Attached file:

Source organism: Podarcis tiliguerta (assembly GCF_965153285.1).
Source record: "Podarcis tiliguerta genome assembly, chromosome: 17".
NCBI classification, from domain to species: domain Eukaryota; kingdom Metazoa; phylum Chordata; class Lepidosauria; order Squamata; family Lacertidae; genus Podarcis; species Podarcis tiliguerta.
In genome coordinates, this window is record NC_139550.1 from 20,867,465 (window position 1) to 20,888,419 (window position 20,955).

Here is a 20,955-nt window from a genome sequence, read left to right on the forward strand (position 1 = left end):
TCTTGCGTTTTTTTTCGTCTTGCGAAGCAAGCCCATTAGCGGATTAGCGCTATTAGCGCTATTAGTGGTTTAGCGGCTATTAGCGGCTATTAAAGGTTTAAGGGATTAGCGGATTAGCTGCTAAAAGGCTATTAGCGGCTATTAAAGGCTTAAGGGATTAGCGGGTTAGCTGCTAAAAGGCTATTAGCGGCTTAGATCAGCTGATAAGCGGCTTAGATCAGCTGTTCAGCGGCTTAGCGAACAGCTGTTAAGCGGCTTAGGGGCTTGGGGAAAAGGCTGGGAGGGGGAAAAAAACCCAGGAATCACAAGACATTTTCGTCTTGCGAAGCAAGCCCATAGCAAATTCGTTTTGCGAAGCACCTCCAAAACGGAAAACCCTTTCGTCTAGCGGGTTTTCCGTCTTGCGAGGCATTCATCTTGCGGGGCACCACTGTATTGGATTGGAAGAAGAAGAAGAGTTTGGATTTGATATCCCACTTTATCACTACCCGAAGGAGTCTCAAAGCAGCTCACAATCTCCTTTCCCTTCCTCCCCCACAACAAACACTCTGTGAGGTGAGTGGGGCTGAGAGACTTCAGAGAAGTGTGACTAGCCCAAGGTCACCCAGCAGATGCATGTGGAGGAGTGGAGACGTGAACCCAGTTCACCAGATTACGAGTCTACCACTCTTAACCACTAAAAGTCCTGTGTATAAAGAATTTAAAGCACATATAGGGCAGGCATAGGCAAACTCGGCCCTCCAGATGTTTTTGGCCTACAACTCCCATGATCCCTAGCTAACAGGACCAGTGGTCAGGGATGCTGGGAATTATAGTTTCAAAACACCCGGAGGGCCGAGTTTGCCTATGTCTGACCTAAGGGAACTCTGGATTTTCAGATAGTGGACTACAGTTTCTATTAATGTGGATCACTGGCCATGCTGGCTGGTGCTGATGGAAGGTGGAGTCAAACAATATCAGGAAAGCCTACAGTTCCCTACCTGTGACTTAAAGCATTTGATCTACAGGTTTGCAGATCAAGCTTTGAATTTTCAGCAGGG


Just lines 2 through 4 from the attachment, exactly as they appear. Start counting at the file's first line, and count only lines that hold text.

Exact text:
Source record: "Podarcis tiliguerta genome assembly, chromosome: 17".
NCBI classification, from domain to species: domain Eukaryota; kingdom Metazoa; phylum Chordata; class Lepidosauria; order Squamata; family Lacertidae; genus Podarcis; species Podarcis tiliguerta.
In genome coordinates, this window is record NC_139550.1 from 20,867,465 (window position 1) to 20,888,419 (window position 20,955).